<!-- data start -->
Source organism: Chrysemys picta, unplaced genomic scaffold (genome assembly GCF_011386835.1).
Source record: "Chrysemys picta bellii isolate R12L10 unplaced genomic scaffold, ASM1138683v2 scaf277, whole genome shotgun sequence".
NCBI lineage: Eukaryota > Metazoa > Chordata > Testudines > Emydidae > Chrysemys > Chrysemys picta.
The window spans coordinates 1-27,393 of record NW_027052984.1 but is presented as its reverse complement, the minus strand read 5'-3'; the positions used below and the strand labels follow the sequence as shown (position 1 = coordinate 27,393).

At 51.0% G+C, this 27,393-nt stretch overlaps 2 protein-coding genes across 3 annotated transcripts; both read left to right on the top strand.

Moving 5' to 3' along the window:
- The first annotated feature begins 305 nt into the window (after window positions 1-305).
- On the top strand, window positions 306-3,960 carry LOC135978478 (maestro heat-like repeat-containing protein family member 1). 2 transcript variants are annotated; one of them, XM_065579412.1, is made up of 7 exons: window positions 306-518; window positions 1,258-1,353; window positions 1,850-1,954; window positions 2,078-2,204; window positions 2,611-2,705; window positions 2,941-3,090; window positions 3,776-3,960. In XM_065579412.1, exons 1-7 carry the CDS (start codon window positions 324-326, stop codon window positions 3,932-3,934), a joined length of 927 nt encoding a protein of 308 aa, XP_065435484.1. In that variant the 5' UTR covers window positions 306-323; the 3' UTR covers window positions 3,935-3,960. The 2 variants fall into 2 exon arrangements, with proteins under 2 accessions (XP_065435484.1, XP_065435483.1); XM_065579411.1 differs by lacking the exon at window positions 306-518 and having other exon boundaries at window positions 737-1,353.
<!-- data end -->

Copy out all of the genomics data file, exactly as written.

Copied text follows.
Source organism: Chrysemys picta, unplaced genomic scaffold (genome assembly GCF_011386835.1).
Source record: "Chrysemys picta bellii isolate R12L10 unplaced genomic scaffold, ASM1138683v2 scaf277, whole genome shotgun sequence".
NCBI lineage: Eukaryota > Metazoa > Chordata > Testudines > Emydidae > Chrysemys > Chrysemys picta.
The window spans coordinates 1-27,393 of record NW_027052984.1 but is presented as its reverse complement, the minus strand read 5'-3'; the positions used below and the strand labels follow the sequence as shown (position 1 = coordinate 27,393).

At 51.0% G+C, this 27,393-nt stretch overlaps 2 protein-coding genes across 3 annotated transcripts; both read left to right on the top strand.

Moving 5' to 3' along the window:
- The first annotated feature begins 305 nt into the window (after window positions 1-305).
- On the top strand, window positions 306-3,960 carry LOC135978478 (maestro heat-like repeat-containing protein family member 1). 2 transcript variants are annotated; one of them, XM_065579412.1, is made up of 7 exons: window positions 306-518; window positions 1,258-1,353; window positions 1,850-1,954; window positions 2,078-2,204; window positions 2,611-2,705; window positions 2,941-3,090; window positions 3,776-3,960. In XM_065579412.1, exons 1-7 carry the CDS (start codon window positions 324-326, stop codon window positions 3,932-3,934), a joined length of 927 nt encoding a protein of 308 aa, XP_065435484.1. In that variant the 5' UTR covers window positions 306-323; the 3' UTR covers window positions 3,935-3,960. The 2 variants fall into 2 exon arrangements, with proteins under 2 accessions (XP_065435484.1, XP_065435483.1); XM_065579411.1 differs by lacking the exon at window positions 306-518 and having other exon boundaries at window positions 737-1,353.